Postpartum Depression

Postpartum depression affects from seventy to eighty percent of new mothers according to A Mother's Tears: Understanding the Mood Swings That follow Childbirth , by Arlene M. Huysman, Ph.D.
Dr. Huysman, a Clinical Psychologist, is the director of the mood disorders program at the University of Miami School of Medicine.

There are three levels of postpartum depression. All three levels cause the person to experience the same symptoms which characterize other depressive disorders...sadness, emptiness, loss of interest and pleasure, irritability and anger, changes in appetite, sleep problems, restlessness, slow movement and thinking, fatigue, worthlessness and guilt, poor concentration, thoughts about death and suicide.

With the mildest form of postpartum depression--called the postpartum blues--these symptoms begin three or four days after giving birth. The symptoms increase over the next few days, but are gone within about two weeks.

The second level of postpartum depression, called postpartum major depression, causes more severe symptoms which last longer.

At times the symptoms can become so serious that the person looses the ability to distinguish between what is and what is not reality. This is the third level of postpartum depression, called postpartum psychosis.

The person experiencing this condition often has delusions or beliefs which are not consistent with reality. They also may have hallucinations where they see things or hear voices which are not real.

Postpartum psychosis is a rare condition only occurring once in every 1000 cases of postpartum depression according to Dr. Huysman.

The disorder is believed to be caused by the stressors which accompany pregnancy. These include endocrine changes. During pregnancy, estrogen and progesterone are at very high level levels. These hormones decrease rapidly following giving birth. It is possible that the drop in levels of hormones is what causes the symptoms.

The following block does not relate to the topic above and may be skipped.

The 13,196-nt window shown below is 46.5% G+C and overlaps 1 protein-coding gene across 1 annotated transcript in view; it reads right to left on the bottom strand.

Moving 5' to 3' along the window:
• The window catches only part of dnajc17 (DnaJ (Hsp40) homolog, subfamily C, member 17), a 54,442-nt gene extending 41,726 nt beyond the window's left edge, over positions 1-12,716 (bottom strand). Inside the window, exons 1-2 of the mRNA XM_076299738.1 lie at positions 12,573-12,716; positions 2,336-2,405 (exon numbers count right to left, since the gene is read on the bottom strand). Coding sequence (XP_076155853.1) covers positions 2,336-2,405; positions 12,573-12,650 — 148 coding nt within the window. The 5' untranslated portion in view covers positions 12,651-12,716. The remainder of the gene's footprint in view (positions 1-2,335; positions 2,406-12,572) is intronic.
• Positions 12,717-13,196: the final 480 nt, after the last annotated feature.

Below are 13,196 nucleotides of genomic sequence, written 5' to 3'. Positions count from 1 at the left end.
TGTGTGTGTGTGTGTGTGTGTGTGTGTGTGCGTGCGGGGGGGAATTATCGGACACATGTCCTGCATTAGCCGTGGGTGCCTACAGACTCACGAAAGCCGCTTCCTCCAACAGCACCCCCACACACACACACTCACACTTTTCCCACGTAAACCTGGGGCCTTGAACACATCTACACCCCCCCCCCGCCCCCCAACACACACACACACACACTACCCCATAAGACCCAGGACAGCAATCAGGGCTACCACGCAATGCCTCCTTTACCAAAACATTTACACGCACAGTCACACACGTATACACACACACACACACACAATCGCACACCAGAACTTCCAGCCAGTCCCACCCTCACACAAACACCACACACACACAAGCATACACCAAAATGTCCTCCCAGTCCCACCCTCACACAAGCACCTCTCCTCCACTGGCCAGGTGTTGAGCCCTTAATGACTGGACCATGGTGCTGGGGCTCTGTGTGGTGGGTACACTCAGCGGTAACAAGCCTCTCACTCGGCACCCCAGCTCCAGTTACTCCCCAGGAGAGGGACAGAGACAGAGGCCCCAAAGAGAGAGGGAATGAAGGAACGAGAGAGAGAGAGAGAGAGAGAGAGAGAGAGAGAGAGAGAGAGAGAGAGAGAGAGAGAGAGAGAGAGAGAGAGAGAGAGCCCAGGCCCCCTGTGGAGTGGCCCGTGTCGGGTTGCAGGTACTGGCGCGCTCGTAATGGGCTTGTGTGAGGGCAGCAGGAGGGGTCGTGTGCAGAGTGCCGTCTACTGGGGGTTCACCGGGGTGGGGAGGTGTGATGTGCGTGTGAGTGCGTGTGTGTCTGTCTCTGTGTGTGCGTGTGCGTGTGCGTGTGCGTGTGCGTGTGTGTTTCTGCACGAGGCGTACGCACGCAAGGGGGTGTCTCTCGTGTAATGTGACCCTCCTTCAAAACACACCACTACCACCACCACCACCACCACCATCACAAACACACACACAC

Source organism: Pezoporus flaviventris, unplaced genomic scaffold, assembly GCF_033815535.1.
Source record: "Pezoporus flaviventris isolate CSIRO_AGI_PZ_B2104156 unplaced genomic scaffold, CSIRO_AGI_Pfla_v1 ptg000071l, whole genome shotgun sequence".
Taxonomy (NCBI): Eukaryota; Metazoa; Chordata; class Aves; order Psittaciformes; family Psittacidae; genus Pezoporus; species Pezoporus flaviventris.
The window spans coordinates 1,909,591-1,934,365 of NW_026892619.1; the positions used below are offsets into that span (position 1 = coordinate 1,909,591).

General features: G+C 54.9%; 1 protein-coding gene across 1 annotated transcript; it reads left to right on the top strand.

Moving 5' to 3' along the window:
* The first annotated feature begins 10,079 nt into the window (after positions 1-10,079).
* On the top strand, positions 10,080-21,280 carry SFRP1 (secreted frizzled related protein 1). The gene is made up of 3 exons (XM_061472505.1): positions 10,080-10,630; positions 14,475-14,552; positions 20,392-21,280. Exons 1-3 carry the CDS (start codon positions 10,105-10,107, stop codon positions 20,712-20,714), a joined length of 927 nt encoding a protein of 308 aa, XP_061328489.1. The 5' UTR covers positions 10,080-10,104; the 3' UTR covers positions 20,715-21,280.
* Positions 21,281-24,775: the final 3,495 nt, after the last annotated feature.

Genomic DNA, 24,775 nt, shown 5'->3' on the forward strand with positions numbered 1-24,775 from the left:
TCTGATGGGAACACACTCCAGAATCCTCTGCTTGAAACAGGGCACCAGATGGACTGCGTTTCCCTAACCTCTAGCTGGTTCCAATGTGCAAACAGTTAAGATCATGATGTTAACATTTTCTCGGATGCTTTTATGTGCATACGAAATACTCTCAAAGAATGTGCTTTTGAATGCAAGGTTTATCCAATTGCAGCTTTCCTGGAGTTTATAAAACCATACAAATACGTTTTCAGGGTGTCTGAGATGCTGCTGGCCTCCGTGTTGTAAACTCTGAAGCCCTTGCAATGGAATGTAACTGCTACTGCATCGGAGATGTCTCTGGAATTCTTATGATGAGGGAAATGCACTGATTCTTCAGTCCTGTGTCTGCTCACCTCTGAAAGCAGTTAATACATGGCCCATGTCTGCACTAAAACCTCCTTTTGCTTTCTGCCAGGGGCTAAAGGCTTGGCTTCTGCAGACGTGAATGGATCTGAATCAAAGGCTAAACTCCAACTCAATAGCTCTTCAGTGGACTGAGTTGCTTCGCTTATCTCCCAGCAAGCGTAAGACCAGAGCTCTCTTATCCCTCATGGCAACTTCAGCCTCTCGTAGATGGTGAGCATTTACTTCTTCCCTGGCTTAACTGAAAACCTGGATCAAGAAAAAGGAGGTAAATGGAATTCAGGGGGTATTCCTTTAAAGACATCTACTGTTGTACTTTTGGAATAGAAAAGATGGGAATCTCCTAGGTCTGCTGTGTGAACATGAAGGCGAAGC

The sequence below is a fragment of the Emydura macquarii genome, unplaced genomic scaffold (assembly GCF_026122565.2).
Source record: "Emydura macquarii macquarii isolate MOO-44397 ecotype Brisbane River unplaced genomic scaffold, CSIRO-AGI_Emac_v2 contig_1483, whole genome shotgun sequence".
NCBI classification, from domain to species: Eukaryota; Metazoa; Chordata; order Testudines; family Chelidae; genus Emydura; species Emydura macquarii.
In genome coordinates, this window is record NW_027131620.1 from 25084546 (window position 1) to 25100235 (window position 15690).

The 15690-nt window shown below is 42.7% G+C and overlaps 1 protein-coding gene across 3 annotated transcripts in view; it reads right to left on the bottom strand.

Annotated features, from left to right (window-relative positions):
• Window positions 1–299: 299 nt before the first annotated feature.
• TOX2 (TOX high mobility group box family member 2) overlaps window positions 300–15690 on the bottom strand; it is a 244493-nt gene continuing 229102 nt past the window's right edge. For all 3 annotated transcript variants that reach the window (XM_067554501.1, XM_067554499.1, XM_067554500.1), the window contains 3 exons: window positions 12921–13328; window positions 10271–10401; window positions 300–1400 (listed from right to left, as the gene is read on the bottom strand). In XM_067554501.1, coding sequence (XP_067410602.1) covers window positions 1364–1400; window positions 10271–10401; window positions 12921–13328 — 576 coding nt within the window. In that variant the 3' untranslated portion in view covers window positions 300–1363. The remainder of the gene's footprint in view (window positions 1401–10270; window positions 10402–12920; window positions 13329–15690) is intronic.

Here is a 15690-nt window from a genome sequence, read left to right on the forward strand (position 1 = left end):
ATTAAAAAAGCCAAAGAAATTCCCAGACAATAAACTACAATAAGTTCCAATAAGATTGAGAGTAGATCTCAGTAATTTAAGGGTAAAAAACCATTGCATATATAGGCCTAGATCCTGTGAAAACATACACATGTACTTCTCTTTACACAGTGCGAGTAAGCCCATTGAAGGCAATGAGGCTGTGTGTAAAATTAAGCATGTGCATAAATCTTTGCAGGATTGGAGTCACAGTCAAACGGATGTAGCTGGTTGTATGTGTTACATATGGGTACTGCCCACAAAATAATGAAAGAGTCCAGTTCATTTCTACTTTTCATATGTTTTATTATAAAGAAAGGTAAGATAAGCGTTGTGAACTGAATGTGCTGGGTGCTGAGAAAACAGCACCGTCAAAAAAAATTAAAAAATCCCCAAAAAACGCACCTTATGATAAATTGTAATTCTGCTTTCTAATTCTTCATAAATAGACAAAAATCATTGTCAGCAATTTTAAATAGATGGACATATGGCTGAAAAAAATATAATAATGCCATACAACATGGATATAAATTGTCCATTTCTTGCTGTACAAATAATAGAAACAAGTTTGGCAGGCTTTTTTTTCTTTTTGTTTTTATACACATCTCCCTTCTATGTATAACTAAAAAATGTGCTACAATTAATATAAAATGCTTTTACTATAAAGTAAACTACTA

Other stressors may include the major changes in life style, responsibilities, living expenses, and family composition which accompany being a new parent. There are also the changes in body image which occur during pregnancy.

Treatment for postpartum depression needs to include both medication and psychotherapy. Antidepressant medication can be used to reduce the symptoms of the disorder.

Psychotherapy is beneficial in helping the new mother adjust to her new life situation. Psychotherapy can also help Mom learn to better manage stress, overcome emotional conflicts, resolve stressful conflict with other people, solve situational problems, and can provide her with emotional support.

Valerie Davis Raskin, author of, This Isn't What I Expected: Overcoming Postpartum Depression , explains that overcoming postpartum depression must include changing self-defeating thoughts and improving self-esteem.

If you are experiencing postpartum depression, The How To Transform Your Life E-Workshop may help you significantly. This E-Workshop can help you learn how to identify and change negative thoughts which contribute to inadequate coping and poor self-esteem. I encourage you to register for this workshop.

This E-Workshop should not be considered a substitute for psychotherapy or psychiatric treatment. When used along with psychological and psychiatric treatment, the E-Workshop may help you make more rapid progress.

To learn more about The How To Transform Your Life E-Workshop, click here.


You should also seek help form a qualified psychologist or psychiatrist. Take action to self help your postpartum disorder today by calling and scheduling an appointment today.

You can go to the depression-help-for-you.com home page by clicking here.